“Last night I dreamt I went to Manderley again.”
― Daphne du Maurier, Rebecca
This is not a short book, and yet very little actually happens. There is a fair amount of fuss made about the mystery of this novel, and I was, on that front, rather disappointed. However, on a whole, it never felt boring to me. I think it is a credit to Du Maurier's writing ability that she was able to make a classic out of a rather sedate sort of tale. I won't go into plot details, because I don't want to spoil it for anyone, but the story follows the second wife of Maxim de Winter (curiously only ever named as Mrs. de Winter) as she becomes the new mistress of Manderley. She soon realizes all is not as it seems, and that the staff, Maxim and particularly the eerie housekeeper, Mrs. Danvers, have something they are trying to conceal about Rebecca, Maxim's first wife.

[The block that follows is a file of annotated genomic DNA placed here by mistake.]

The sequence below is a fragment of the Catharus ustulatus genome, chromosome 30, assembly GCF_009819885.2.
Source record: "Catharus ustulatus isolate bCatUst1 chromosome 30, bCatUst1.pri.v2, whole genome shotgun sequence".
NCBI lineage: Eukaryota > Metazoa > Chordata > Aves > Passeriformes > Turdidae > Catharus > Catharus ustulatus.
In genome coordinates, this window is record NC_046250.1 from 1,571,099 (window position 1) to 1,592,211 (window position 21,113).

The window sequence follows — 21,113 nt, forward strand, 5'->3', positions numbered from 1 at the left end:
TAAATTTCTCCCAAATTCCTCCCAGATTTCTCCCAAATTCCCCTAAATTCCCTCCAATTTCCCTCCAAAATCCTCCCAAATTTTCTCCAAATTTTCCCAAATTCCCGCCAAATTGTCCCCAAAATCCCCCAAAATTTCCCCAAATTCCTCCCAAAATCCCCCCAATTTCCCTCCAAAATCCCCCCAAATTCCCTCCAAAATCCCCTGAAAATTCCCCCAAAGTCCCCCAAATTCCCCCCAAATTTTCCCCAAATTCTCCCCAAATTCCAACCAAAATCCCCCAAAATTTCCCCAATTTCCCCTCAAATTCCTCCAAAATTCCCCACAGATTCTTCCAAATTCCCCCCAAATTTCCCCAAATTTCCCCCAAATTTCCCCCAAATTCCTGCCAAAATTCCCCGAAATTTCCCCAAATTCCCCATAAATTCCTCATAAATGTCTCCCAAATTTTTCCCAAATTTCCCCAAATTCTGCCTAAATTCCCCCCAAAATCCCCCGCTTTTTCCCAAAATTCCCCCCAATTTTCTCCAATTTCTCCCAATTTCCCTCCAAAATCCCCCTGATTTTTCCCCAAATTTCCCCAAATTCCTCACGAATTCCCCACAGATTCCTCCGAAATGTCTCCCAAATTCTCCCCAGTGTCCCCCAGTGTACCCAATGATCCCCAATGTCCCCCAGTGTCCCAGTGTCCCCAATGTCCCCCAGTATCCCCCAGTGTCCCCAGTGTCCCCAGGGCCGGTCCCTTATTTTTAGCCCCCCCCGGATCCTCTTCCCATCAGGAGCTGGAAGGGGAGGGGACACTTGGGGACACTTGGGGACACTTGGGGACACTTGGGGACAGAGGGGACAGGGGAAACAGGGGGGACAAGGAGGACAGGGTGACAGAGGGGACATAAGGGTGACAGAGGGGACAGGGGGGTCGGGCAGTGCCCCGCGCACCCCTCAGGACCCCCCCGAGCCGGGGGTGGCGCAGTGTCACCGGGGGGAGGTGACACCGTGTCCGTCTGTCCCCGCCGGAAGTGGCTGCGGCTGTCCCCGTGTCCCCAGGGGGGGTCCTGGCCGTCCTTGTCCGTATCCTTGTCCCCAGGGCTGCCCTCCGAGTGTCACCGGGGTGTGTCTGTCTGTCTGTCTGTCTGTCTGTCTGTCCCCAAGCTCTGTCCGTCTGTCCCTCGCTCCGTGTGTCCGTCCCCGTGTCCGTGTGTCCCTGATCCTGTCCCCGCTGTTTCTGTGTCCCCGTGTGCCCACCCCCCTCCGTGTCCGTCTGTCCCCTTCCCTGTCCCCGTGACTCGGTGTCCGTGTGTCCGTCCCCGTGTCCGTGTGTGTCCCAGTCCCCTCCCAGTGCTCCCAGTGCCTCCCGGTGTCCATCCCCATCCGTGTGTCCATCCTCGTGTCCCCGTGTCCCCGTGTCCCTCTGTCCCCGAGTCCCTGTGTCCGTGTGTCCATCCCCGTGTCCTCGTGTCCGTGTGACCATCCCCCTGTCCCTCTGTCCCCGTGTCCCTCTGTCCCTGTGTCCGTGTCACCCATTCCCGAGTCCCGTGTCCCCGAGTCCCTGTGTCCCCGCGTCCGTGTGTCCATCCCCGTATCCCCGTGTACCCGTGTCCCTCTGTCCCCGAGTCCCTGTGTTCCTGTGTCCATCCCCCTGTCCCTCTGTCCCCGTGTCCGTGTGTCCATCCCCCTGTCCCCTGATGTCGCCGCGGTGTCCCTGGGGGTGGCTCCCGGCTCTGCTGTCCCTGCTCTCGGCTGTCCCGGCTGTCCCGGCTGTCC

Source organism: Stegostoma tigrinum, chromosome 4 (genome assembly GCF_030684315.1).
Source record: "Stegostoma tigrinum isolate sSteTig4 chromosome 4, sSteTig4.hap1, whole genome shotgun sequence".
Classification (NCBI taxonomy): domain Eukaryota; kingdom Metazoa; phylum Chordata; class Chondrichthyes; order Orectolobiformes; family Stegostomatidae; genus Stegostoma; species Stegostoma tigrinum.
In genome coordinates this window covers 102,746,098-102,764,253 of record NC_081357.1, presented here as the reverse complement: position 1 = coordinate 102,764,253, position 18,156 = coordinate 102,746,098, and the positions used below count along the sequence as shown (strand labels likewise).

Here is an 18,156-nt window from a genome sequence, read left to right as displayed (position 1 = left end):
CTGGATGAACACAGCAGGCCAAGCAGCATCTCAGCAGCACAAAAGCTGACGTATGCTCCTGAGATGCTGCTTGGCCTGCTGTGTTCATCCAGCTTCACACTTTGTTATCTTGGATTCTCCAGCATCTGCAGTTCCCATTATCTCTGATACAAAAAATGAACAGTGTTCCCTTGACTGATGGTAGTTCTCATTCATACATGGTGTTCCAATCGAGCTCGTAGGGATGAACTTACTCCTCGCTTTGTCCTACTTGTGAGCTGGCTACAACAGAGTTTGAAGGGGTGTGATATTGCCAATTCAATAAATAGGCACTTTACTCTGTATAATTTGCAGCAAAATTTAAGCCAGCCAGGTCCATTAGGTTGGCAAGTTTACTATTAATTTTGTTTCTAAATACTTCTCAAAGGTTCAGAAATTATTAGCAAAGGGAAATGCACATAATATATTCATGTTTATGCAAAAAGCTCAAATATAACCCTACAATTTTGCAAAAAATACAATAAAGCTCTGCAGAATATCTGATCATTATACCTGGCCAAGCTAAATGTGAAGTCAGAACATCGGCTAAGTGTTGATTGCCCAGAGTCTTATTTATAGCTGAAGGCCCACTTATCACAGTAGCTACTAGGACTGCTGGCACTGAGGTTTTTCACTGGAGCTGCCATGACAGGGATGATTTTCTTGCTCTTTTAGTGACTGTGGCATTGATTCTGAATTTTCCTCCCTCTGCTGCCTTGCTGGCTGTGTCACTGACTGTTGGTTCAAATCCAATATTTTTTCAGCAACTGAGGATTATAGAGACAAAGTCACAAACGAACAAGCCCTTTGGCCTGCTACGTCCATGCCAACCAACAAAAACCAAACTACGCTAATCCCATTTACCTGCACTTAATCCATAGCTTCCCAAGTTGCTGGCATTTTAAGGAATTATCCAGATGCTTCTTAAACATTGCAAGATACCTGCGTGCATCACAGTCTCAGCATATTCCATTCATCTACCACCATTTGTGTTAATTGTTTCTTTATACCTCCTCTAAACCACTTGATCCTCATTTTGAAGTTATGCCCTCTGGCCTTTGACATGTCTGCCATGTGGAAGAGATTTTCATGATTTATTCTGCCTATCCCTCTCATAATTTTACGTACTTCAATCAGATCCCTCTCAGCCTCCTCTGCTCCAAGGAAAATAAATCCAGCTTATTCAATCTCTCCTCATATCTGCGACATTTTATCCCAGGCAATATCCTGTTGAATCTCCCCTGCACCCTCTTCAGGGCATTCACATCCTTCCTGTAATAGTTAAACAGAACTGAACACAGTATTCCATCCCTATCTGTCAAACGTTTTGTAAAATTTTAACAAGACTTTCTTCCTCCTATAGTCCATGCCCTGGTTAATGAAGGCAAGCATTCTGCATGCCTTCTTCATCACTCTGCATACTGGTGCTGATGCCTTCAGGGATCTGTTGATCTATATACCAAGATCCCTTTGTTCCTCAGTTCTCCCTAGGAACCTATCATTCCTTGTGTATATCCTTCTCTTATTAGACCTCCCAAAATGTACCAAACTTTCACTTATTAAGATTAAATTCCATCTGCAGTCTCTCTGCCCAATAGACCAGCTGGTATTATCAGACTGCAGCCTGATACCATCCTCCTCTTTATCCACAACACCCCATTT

The style of writing really drew me in almost instantly, and though the mystery wasn't a huge shock to me, I didn't really mind, because the book, for me, was really about the characters and the setting of Manderley.